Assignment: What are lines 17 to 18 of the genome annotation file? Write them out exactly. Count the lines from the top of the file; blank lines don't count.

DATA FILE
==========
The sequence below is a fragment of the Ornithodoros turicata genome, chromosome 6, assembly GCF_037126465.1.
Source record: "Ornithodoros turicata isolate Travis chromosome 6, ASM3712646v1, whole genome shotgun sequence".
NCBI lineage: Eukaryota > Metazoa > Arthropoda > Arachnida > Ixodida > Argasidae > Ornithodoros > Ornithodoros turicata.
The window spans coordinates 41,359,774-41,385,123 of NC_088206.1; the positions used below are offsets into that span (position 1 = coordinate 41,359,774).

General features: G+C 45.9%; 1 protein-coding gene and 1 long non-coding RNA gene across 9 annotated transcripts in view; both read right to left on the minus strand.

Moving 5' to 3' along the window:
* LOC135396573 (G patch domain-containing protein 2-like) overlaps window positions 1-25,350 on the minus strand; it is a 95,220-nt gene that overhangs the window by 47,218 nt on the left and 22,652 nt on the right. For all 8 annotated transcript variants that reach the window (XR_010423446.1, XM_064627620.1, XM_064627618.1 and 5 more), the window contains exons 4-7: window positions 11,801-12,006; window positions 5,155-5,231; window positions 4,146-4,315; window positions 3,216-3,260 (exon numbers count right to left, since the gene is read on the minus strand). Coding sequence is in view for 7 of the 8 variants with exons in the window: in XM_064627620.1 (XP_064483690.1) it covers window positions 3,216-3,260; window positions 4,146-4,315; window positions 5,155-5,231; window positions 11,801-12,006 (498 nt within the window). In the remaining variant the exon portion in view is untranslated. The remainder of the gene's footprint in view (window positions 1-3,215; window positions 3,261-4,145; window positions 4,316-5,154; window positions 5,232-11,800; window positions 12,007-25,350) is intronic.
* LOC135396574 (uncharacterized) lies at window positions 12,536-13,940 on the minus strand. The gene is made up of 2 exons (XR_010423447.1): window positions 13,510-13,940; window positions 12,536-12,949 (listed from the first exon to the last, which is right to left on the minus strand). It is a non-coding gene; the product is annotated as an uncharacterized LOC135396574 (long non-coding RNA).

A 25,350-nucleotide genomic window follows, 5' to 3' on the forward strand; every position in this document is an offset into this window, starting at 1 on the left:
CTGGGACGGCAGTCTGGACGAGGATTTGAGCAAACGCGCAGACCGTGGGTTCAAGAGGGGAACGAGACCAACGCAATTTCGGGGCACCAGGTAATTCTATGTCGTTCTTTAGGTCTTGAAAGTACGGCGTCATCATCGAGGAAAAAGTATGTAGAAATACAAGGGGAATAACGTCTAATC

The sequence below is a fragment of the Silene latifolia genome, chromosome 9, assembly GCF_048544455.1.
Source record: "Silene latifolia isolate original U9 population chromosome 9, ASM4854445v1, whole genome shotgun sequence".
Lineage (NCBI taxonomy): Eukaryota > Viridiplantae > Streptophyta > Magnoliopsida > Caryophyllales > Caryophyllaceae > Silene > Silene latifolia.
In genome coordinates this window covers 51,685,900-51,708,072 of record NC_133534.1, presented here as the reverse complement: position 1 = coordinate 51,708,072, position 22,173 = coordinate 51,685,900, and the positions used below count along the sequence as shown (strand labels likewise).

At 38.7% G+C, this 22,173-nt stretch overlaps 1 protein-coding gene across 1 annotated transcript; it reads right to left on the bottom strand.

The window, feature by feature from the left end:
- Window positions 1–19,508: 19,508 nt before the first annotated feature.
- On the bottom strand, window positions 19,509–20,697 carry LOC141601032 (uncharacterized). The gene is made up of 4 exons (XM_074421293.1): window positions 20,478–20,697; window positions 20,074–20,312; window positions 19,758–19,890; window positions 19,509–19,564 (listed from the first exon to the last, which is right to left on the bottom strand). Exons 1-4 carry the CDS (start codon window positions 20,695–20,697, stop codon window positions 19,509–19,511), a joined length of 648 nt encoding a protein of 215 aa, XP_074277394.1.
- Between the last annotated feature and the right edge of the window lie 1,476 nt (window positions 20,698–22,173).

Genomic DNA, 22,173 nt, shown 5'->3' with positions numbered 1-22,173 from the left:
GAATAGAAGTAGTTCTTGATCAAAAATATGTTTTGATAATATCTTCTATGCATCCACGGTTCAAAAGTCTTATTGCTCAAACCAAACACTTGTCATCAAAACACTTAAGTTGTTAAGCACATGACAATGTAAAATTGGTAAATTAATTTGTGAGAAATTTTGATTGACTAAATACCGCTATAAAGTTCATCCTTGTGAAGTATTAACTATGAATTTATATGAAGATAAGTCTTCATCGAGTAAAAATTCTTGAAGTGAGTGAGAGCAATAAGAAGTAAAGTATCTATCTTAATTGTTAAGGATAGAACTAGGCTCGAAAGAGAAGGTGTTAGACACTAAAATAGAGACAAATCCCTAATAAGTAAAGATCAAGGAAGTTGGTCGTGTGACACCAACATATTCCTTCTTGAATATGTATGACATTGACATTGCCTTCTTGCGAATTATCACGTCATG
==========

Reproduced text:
- Window positions 1–19,508: 19,508 nt before the first annotated feature.
- On the bottom strand, window positions 19,509–20,697 carry LOC141601032 (uncharacterized). The gene is made up of 4 exons (XM_074421293.1): window positions 20,478–20,697; window positions 20,074–20,312; window positions 19,758–19,890; window positions 19,509–19,564 (listed from the first exon to the last, which is right to left on the bottom strand). Exons 1-4 carry the CDS (start codon window positions 20,695–20,697, stop codon window positions 19,509–19,511), a joined length of 648 nt encoding a protein of 215 aa, XP_074277394.1.